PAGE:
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I am trying to prioritize the R&D and Q/A for the following Apple iOS features:

  • Handoff (Sharing current documents among active devices)
  • Keychain (Where a password in Safari can be saved transparently on desktop/mobile/iPad)

The first requires iCloud, but the second requires iCloud and a cumbersome Keychain setup process.

I'd like to gain insight if adding support for this (cool) feature, but not sure how many users will be able to leverage it

  • I'm sorry, but how is this a UX question? – Majo0od Dec 15 '15 at 20:25
  • Not a direct UX question, but I'd say this is more about user research than any other topic. Interested to hear what others have found. iCloud and Keychain have been less that satisfying to me, on the product design side. – plainclothes Dec 15 '15 at 20:32
  • @Majo0od This is a UX question on the handoff feature and the user's experience when signing on. The presence of one or both features adds to the different signon and usage of the apps. The workflows are different. (screens, prompts, etc) – goodguys_activate Dec 15 '15 at 20:53
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The short answer is user research.

Regardless of the feature, application, platform, or specific task at hand, questions around prioritization of R&D/feature addition should always start with user research.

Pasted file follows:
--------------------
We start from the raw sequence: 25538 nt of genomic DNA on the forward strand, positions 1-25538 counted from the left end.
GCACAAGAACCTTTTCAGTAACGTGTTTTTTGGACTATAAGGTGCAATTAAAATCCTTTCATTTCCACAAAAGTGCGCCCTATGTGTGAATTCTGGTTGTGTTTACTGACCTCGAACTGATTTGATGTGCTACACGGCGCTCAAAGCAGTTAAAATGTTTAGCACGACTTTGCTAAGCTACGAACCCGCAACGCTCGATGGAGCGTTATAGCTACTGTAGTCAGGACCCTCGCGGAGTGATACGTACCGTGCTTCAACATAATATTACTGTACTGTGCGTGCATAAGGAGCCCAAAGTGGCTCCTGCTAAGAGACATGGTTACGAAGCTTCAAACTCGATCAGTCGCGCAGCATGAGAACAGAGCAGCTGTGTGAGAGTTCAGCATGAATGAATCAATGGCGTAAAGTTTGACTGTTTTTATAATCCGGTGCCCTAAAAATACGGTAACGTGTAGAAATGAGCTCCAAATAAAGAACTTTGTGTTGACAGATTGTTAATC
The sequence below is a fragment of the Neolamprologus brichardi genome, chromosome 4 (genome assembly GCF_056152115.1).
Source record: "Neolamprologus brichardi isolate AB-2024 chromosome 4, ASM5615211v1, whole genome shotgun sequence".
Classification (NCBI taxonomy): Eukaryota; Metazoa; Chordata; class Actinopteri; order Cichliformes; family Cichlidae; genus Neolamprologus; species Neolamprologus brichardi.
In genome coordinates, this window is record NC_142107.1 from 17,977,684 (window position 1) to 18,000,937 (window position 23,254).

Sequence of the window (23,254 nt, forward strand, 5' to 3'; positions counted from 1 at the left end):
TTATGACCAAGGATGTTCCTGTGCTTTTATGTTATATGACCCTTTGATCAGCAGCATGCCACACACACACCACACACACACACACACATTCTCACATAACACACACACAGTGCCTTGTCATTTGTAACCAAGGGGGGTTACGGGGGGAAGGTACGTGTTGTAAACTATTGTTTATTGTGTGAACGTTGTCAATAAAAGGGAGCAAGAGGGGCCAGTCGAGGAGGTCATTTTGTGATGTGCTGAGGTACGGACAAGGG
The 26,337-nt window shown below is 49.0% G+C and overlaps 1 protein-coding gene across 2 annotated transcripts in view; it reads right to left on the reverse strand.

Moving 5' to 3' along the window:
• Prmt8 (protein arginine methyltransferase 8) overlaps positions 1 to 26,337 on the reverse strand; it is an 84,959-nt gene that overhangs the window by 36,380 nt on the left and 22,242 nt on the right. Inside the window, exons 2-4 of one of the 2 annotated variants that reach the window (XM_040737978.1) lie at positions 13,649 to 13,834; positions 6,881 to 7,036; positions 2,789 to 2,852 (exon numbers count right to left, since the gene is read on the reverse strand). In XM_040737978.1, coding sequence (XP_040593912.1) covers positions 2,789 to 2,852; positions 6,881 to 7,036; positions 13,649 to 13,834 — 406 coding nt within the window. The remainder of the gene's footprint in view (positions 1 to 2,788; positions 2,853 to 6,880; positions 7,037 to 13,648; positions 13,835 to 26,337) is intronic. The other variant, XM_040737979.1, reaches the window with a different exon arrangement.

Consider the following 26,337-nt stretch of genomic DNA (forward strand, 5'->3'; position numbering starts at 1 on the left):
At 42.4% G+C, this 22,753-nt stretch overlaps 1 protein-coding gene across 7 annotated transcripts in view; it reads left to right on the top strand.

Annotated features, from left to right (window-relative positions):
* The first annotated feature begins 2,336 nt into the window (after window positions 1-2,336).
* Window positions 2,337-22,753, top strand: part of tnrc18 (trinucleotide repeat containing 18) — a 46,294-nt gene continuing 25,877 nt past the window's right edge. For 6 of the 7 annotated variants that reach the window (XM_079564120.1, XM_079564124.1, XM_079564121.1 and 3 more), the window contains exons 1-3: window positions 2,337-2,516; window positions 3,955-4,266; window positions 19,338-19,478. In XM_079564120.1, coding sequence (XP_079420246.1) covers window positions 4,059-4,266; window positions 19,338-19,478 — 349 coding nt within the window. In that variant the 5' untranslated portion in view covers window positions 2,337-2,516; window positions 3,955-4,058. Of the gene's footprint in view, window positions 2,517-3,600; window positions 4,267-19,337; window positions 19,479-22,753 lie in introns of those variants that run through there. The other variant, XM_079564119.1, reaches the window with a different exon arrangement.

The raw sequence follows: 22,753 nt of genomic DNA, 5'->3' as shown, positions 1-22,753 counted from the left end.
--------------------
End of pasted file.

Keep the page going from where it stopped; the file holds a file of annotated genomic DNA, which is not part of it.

In your specific case, even if 75% of all OS X + iOS users utilize Keychain and 45% use Handoff, your specific market may over- or under-represent in usage of either feature. Thus, the answer for my product development question is different from the answer for yours.

However, user research is a well discussed topic. David Sherwin of Frog wrote a good article laying out their five step user research process and A List Apart has a great article from Rachel Andrew, Managing Feature Requests.

The biggest takeaway from Andrew's article is this:

Realize you are not your customer
Like so many other products that have been launched by consultancies, we built Perch to scratch our own itch. Version 1 was very much the product we needed: a product for people who cared about web standards and structured content. We then had to be willing to learn from feedback. We had to accept that some of the things we thought we should decline were real requirements for the people we felt were an ideal fit for the product.

I highly recommend taking some time and doing a deep dive on conducting good user research, and then craft a few solid questions to ask your current or intended (or potential) users. You could probably start with the question you asked above and get some really good insight.

For further reading, there are quite literally thousands of pieces on the topic, though I would personally direct you to the the User Research tag on UXmatters after reading the two short ones above. And of course I'd be remiss if I didn't also point to our very own, fairly well answered tag.

And finally, sometimes it's perfectly fine to build something cool just to make a handful of people smile at the thought and attention put into the functionality of a tool.

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